Corrections or additions?
(This article by Barbara Fox was published in U.S. 1 Newspaper on
December 2, 1998. All rights reserved.)
Yellow Cabs, Where Are You?
Your guests are coming for the holidays, and you have
to get them to and from the train station, or to and from the airport,
or to and from the hotel, and for whatever reason (like, you have
to earn a living?) you can’t drive them yourself.
But the cost of taxis in Princeton may come as an unpleasant surprise,
particularly if you are used to paying New York prices. In New York,
you can go from Uptown to Downtown for $10 to $12. Here, $10 might
get you from the Princeton Junction train station to downtown
(say, the Nassau Inn), a seven-minute drive off peak. If you call
the Nassau Street cab stand you might be quoted $10 just to get two
people from the Jewish Center, at Nassau and Snowden Lane, to the
Why so much more? Unless you get one from the taxi stand, you have
to call cabs here. You can’t just hail a cab, as you do in Manhattan.
So you pay $1 to call a cab. Also, cabs don’t have meters here. They
have flat rates, based on $2.50 per mile plus $2 per person. And some
cab companies charge more every time they cross a municipal line.
Of course if you are making that train station trip at rush hour,
and 20 minutes later you are still stuck in traffic on Washington
Road, 10 bucks will seem like a bargain.
South Brunswick’s ABC Taxi has flat rates which do not have anything
to do with municipal boundaries. The mileage, and pick-up charges
(as applicable) determine the cost. But taxis in Princeton Borough
have one set of fees for within the borough ($4 for the first
$5 at night, $1 for each additional passenger, $1 for a pick-up) and
a different set for destinations out of the borough.
Sometimes the miles the taxi has to go to get to the customer would
be more than the actual trip. In that case the total mileage would
determine the cost. For instance call a Princeton cab to go from the
Hyatt to just a few blocks within the Carnegie Center and you pay
$10. Call a West Windsor cab and you pay $6.
From the Junction train station to Rocky Hill should cost $18 if you
get a cab from the cab stand. But if you call a cab, the prices could
vary from $20 to $30, depending on where the cab comes from.
Other sample fares show how much cheaper it is to use the closest
cab service. From Forrestal Hotel & Conference Center to MarketFair,
it is $14 with Plainsboro’s ABC Taxi or $18 with Princeton’s A Local
Taxi. But from Carnegie Center to Quakerbridge Mall, it is $12 with
Bob’s Plainsboro Taxi or $14 with ABC Taxi.
Similarly, it’s about $30 to the Trenton train station, whether it
takes 20 minutes at off peak or longer during the rush. The $30 is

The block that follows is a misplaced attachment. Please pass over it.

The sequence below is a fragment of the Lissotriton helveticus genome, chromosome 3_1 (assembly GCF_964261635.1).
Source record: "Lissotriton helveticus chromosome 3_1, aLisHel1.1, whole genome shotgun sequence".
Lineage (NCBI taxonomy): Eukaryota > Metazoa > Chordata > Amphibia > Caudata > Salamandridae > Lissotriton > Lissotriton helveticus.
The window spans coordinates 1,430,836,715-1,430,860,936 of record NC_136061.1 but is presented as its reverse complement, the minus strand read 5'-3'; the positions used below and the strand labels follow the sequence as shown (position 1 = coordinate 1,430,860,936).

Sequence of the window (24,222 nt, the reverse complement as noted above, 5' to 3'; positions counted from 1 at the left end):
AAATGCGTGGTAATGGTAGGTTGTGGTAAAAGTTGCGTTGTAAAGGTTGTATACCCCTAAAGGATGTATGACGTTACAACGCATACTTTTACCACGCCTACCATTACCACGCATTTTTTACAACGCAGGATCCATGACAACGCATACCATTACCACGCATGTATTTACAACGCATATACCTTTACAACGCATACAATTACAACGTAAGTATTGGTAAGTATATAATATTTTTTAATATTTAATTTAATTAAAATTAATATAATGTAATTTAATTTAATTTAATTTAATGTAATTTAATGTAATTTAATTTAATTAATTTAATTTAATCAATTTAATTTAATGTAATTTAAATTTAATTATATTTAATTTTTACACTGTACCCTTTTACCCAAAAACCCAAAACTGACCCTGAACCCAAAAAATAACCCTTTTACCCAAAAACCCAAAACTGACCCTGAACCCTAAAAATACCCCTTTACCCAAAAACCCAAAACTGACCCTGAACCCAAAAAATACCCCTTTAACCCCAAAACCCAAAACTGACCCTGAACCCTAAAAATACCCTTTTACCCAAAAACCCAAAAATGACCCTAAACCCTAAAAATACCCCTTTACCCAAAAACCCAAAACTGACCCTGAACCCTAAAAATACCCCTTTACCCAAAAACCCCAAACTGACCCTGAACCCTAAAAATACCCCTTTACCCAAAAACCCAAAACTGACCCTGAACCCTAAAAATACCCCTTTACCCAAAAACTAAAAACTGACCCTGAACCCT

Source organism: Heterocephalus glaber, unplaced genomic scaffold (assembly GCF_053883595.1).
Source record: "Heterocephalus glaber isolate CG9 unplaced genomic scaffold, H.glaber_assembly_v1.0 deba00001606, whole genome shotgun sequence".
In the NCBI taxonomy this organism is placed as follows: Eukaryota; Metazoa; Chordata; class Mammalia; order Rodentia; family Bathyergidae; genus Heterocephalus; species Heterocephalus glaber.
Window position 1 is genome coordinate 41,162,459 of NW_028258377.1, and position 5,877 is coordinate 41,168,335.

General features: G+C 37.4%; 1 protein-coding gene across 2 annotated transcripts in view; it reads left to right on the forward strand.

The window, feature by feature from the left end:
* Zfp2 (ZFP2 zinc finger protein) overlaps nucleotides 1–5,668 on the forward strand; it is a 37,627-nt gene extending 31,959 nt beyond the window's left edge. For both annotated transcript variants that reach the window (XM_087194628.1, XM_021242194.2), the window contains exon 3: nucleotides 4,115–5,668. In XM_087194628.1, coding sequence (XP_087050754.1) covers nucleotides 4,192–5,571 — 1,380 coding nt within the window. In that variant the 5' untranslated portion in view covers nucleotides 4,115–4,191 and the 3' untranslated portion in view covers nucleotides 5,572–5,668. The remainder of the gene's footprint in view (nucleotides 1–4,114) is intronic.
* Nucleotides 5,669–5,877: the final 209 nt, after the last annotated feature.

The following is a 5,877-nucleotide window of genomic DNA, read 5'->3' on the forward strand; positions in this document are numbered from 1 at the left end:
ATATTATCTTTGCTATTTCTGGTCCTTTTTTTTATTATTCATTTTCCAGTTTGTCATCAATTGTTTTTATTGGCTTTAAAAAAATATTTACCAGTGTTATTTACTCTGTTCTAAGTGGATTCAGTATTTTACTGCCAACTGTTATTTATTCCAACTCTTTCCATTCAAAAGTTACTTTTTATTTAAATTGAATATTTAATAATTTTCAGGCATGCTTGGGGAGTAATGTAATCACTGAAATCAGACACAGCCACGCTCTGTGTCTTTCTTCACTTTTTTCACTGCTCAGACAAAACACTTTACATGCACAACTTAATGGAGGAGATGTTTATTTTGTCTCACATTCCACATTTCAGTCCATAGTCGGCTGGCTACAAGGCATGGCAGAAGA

from the Nassau Inn. As you would expect, you pay a couple dollars
more from the Forrestal Hotel, a couple dollars less from the Hyatt.
To have someone picked up at Newark Airport, expect to pay nearly
$90 for a sedan to your home or office. A-1 Limousine’s basic charge
is $72 for a sedan reserved in advance. Add a 15 percent ($10) tip,
$3 for roundtrip tolls, and parking costs of at least $5. The price
is the same for one or two people, or three people who aren’t
with luggage. "You pay for the car, not the person," says
By arranging to meet your guest at a predetermined point, the cab
companies do it for $10 or $12 less. Bob’s Plainsboro Taxi’s basic
fee is $65 plus tolls but you don’t have parking charges. If you tell
your guest to take just any available taxi, be sure your guest is
equipped with a good map of Princeton. We’ve all seen taxis with New
York plates wandering, confused, between Route 1 and Route 27, ringing
up higher fares by the minute.
If your able-bodied guest with minimal luggage can wait
for a $24 shuttle, arrange a pick-up with the Airporter, and then
meet your guest at one of the hotels. (Hint: meet at the Hyatt or
another hotel where there is enough parking. The parking-impaired
Nassau Inn is the last stop.) Children accompanied by an adult ride
free on the Airporter, and shuttles leave every hour, says Goodner
Grouser, Airporter’s new general manager. For the return trip to the
airport, they now leave as early as 4:15 a.m.
Limousines are a bargain if a whole family is coming. For less than
$150 (including A-1’s basic fee of $116 plus the extras) you can stuff
the aunt, uncle and kiddies — up to six people — in the limo,
and make them feel like royalty. No extra charges for extra people.
Compare that to slogging up the turnpike in heavy traffic, paying
tolls, waiting around, well, you know the drill.
That’s just for Newark Airport. Unfortunately, no shuttles run to
Princeton from Philadelphia Airport. But though cab companies charge
$20 to $25 more to Philadelphia Airport, A-1 Limousine’s prices are
the same for both. (The budget method of getting to and from
fun only for four-year-olds, involves a shuttle, three trains, and
The trip to JFK Airport (a drive to be avoided at any cost, even if
you happen to have the free time) would be $34 on the Airporter
A-1 charges $115 for a sedan (plus those tolls and tips) and $150
for a limo, and taxis will run slightly less.
If your guest is staying at a hotel, you may be able to commandeer
the hotel’s van services for local drops. Somehow, though, those van
services are never available exactly when you need them.
So it’s back to taxis. Now comes the question, what taxi is reliable?
Every township except Plainsboro and East Windsor has a licensing